Voldemort or Dumbledore could do something similar, but they are more confident in their abilities. Also, when we see them performing magic, it is usually in pitched battles in which every bit of performance counts, not binding underage wizards who have barely started their education.

Beside, Quirrell has Voldemort inside him. The latter individual could easily be augmenting Quirrell's own considerable abilities.

1

Basically it boils down to very dark magic. Voldemort is shown doing wandless magic in Deathly Hallows when he flies alongside Harry during his attempt to escape the Dursleys.

Quirrell's wandless magic is not the only wandless magic we see. If we look at the movies (I know you were originally talking about the books) then in the third movie during Dumbledore's welcome back speech he waves his hand in front of the candle and it re-ignites.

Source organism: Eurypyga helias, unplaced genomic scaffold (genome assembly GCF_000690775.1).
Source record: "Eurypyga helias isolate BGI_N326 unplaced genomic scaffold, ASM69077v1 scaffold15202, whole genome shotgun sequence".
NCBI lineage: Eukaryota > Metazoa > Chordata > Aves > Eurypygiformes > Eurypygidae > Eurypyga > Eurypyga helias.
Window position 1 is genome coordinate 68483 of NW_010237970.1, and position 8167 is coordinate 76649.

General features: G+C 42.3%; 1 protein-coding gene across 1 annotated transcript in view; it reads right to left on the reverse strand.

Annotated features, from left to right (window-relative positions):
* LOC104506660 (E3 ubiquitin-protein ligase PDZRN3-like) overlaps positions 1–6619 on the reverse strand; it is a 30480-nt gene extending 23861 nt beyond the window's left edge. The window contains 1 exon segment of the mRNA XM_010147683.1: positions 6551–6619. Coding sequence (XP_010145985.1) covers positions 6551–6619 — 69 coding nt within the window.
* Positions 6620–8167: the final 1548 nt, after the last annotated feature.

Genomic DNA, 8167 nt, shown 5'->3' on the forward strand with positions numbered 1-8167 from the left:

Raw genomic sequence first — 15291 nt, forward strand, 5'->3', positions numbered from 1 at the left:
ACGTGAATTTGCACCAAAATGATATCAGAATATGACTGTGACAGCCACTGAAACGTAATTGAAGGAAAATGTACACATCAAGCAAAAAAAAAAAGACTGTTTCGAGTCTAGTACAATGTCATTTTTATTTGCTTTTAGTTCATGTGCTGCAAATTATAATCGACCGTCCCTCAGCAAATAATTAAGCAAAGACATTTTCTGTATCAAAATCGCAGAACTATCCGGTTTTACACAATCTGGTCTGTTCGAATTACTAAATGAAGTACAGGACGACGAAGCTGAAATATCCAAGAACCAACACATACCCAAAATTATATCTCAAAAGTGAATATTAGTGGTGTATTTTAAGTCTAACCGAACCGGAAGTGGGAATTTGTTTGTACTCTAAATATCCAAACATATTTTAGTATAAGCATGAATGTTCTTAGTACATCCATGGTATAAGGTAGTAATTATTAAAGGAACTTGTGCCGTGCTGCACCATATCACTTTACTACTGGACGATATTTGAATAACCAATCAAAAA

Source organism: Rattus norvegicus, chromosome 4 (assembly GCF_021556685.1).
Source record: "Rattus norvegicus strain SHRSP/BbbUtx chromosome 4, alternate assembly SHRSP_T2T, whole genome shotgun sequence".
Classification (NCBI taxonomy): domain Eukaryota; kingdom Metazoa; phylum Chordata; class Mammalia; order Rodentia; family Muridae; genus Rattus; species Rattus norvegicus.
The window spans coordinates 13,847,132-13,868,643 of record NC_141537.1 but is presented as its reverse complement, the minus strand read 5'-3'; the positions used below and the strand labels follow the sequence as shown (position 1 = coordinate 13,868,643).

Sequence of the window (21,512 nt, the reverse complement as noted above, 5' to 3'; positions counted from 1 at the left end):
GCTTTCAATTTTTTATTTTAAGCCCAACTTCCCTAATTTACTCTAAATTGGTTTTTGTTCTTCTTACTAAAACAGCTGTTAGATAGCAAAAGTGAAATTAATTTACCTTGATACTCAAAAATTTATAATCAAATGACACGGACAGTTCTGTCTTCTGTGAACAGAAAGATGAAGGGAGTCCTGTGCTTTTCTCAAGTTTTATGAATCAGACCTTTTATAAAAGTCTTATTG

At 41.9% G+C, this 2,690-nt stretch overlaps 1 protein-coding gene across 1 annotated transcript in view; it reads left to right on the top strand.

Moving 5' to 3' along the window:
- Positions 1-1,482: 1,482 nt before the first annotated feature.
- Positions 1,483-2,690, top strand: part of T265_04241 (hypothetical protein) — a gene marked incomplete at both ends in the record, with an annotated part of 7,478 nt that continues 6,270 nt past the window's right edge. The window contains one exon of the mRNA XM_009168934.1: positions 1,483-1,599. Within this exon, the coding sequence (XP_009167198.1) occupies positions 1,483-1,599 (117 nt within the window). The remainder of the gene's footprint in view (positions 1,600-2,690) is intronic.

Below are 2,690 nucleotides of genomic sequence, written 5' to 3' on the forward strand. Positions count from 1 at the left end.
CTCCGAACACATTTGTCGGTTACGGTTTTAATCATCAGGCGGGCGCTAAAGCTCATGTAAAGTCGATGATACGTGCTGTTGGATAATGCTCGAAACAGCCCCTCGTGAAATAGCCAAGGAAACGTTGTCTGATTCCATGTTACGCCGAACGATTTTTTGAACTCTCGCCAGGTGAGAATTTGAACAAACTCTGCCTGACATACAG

This further drives home the powerful/dark magic aspect as Dumbledore was once a dark wizard himself.

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    Do you have any source for the claim that Voldemort uses wandless magic to fly? The implication from Deathly Hallows (the book), when Snape does the same thing just before the Battle of Hogwarts, is that he requires a wand to do it. There's also no real evidence to say that Dumbledore used to be a dark wizard or ever used dark magic; he had some unfortunate views about Muggles in his youth, but that's it as far as canon goes. – Anthony Grist Aug 31 '13 at 14:52
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    @Poseidon "Dumbledore was once a dark wizard himself"? – heinrich5991 Sep 8 '13 at 17:17